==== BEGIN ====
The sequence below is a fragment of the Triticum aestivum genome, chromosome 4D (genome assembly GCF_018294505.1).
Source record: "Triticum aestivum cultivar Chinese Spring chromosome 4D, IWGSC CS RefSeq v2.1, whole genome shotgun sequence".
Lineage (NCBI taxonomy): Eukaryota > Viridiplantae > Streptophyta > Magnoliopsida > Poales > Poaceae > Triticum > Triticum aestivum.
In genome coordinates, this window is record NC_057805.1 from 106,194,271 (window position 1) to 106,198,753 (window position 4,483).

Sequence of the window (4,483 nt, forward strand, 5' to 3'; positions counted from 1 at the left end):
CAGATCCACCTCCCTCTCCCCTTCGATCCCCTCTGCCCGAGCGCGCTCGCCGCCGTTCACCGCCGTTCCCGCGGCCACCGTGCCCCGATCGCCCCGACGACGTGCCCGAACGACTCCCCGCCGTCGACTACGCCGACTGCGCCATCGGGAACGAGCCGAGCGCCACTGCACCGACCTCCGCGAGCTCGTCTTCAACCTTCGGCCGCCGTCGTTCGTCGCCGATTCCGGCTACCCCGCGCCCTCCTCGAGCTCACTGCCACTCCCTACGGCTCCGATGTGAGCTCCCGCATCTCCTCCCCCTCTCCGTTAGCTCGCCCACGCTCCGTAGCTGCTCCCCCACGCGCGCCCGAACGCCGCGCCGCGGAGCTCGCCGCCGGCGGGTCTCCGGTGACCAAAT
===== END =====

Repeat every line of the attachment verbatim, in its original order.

The sequence below is a fragment of the Triticum aestivum genome, chromosome 4D (genome assembly GCF_018294505.1).
Source record: "Triticum aestivum cultivar Chinese Spring chromosome 4D, IWGSC CS RefSeq v2.1, whole genome shotgun sequence".
Lineage (NCBI taxonomy): Eukaryota > Viridiplantae > Streptophyta > Magnoliopsida > Poales > Poaceae > Triticum > Triticum aestivum.
In genome coordinates, this window is record NC_057805.1 from 106,194,271 (window position 1) to 106,198,753 (window position 4,483).

Sequence of the window (4,483 nt, forward strand, 5' to 3'; positions counted from 1 at the left end):
CAGATCCACCTCCCTCTCCCCTTCGATCCCCTCTGCCCGAGCGCGCTCGCCGCCGTTCACCGCCGTTCCCGCGGCCACCGTGCCCCGATCGCCCCGACGACGTGCCCGAACGACTCCCCGCCGTCGACTACGCCGACTGCGCCATCGGGAACGAGCCGAGCGCCACTGCACCGACCTCCGCGAGCTCGTCTTCAACCTTCGGCCGCCGTCGTTCGTCGCCGATTCCGGCTACCCCGCGCCCTCCTCGAGCTCACTGCCACTCCCTACGGCTCCGATGTGAGCTCCCGCATCTCCTCCCCCTCTCCGTTAGCTCGCCCACGCTCCGTAGCTGCTCCCCCACGCGCGCCCGAACGCCGCGCCGCGGAGCTCGCCGCCGGCGGGTCTCCGGTGACCAAAT